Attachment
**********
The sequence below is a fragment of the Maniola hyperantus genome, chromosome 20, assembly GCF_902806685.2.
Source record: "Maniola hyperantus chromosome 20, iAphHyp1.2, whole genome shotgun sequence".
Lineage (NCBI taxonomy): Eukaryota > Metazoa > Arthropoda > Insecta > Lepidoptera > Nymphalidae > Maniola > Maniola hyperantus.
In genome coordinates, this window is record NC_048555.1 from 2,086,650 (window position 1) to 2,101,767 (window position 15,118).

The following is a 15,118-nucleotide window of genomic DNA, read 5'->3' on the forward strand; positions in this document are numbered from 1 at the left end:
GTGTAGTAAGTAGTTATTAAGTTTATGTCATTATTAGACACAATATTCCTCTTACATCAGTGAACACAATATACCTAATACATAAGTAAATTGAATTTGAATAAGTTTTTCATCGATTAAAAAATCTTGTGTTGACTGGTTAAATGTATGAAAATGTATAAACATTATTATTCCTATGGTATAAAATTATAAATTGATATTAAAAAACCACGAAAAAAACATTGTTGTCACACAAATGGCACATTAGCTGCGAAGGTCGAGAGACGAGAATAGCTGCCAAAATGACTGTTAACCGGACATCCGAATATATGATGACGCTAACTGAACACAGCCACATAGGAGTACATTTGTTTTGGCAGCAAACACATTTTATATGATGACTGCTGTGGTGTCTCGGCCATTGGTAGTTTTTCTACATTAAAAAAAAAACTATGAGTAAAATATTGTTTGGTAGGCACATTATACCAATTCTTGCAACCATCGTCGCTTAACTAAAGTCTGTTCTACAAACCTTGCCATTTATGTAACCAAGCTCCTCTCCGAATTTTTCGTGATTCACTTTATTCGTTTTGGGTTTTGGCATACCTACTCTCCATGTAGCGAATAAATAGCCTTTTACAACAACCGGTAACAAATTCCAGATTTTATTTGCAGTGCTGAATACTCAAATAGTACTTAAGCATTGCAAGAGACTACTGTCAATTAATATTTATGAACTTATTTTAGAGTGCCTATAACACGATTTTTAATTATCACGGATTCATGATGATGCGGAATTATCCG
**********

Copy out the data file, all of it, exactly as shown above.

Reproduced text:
The sequence below is a fragment of the Maniola hyperantus genome, chromosome 20, assembly GCF_902806685.2.
Source record: "Maniola hyperantus chromosome 20, iAphHyp1.2, whole genome shotgun sequence".
Lineage (NCBI taxonomy): Eukaryota > Metazoa > Arthropoda > Insecta > Lepidoptera > Nymphalidae > Maniola > Maniola hyperantus.
In genome coordinates, this window is record NC_048555.1 from 2,086,650 (window position 1) to 2,101,767 (window position 15,118).

The following is a 15,118-nucleotide window of genomic DNA, read 5'->3' on the forward strand; positions in this document are numbered from 1 at the left end:
GTGTAGTAAGTAGTTATTAAGTTTATGTCATTATTAGACACAATATTCCTCTTACATCAGTGAACACAATATACCTAATACATAAGTAAATTGAATTTGAATAAGTTTTTCATCGATTAAAAAATCTTGTGTTGACTGGTTAAATGTATGAAAATGTATAAACATTATTATTCCTATGGTATAAAATTATAAATTGATATTAAAAAACCACGAAAAAAACATTGTTGTCACACAAATGGCACATTAGCTGCGAAGGTCGAGAGACGAGAATAGCTGCCAAAATGACTGTTAACCGGACATCCGAATATATGATGACGCTAACTGAACACAGCCACATAGGAGTACATTTGTTTTGGCAGCAAACACATTTTATATGATGACTGCTGTGGTGTCTCGGCCATTGGTAGTTTTTCTACATTAAAAAAAAAACTATGAGTAAAATATTGTTTGGTAGGCACATTATACCAATTCTTGCAACCATCGTCGCTTAACTAAAGTCTGTTCTACAAACCTTGCCATTTATGTAACCAAGCTCCTCTCCGAATTTTTCGTGATTCACTTTATTCGTTTTGGGTTTTGGCATACCTACTCTCCATGTAGCGAATAAATAGCCTTTTACAACAACCGGTAACAAATTCCAGATTTTATTTGCAGTGCTGAATACTCAAATAGTACTTAAGCATTGCAAGAGACTACTGTCAATTAATATTTATGAACTTATTTTAGAGTGCCTATAACACGATTTTTAATTATCACGGATTCATGATGATGCGGAATTATCCG